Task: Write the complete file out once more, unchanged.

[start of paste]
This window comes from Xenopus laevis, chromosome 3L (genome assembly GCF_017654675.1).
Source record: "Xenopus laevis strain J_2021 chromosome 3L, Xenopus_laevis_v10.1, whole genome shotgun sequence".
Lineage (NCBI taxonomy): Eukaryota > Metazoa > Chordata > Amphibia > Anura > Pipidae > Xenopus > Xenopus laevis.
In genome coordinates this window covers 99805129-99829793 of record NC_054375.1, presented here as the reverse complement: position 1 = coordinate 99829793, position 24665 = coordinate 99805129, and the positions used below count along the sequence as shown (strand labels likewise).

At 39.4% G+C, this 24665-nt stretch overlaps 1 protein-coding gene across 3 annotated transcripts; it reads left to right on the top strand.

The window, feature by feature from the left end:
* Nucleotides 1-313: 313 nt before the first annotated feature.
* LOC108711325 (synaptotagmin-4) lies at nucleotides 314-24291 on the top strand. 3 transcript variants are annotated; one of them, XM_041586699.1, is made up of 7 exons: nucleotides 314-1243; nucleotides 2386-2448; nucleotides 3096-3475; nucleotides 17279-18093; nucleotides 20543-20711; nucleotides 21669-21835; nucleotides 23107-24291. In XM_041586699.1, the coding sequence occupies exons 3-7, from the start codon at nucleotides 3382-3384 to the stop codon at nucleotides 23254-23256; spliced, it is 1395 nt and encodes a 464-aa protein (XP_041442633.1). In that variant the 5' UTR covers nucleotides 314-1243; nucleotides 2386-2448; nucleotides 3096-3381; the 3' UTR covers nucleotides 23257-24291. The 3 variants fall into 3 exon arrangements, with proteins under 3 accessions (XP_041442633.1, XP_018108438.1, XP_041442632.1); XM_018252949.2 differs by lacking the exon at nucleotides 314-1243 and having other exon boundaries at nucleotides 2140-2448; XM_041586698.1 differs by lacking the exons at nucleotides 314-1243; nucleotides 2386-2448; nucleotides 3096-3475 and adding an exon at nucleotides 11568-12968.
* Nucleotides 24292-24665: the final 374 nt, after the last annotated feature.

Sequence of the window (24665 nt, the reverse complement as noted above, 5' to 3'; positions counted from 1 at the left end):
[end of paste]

This window comes from Xenopus laevis, chromosome 3L (genome assembly GCF_017654675.1).
Source record: "Xenopus laevis strain J_2021 chromosome 3L, Xenopus_laevis_v10.1, whole genome shotgun sequence".
Lineage (NCBI taxonomy): Eukaryota > Metazoa > Chordata > Amphibia > Anura > Pipidae > Xenopus > Xenopus laevis.
In genome coordinates this window covers 99805129-99829793 of record NC_054375.1, presented here as the reverse complement: position 1 = coordinate 99829793, position 24665 = coordinate 99805129, and the positions used below count along the sequence as shown (strand labels likewise).

At 39.4% G+C, this 24665-nt stretch overlaps 1 protein-coding gene across 3 annotated transcripts; it reads left to right on the top strand.

The window, feature by feature from the left end:
* Nucleotides 1-313: 313 nt before the first annotated feature.
* LOC108711325 (synaptotagmin-4) lies at nucleotides 314-24291 on the top strand. 3 transcript variants are annotated; one of them, XM_041586699.1, is made up of 7 exons: nucleotides 314-1243; nucleotides 2386-2448; nucleotides 3096-3475; nucleotides 17279-18093; nucleotides 20543-20711; nucleotides 21669-21835; nucleotides 23107-24291. In XM_041586699.1, the coding sequence occupies exons 3-7, from the start codon at nucleotides 3382-3384 to the stop codon at nucleotides 23254-23256; spliced, it is 1395 nt and encodes a 464-aa protein (XP_041442633.1). In that variant the 5' UTR covers nucleotides 314-1243; nucleotides 2386-2448; nucleotides 3096-3381; the 3' UTR covers nucleotides 23257-24291. The 3 variants fall into 3 exon arrangements, with proteins under 3 accessions (XP_041442633.1, XP_018108438.1, XP_041442632.1); XM_018252949.2 differs by lacking the exon at nucleotides 314-1243 and having other exon boundaries at nucleotides 2140-2448; XM_041586698.1 differs by lacking the exons at nucleotides 314-1243; nucleotides 2386-2448; nucleotides 3096-3475 and adding an exon at nucleotides 11568-12968.
* Nucleotides 24292-24665: the final 374 nt, after the last annotated feature.

Sequence of the window (24665 nt, the reverse complement as noted above, 5' to 3'; positions counted from 1 at the left end):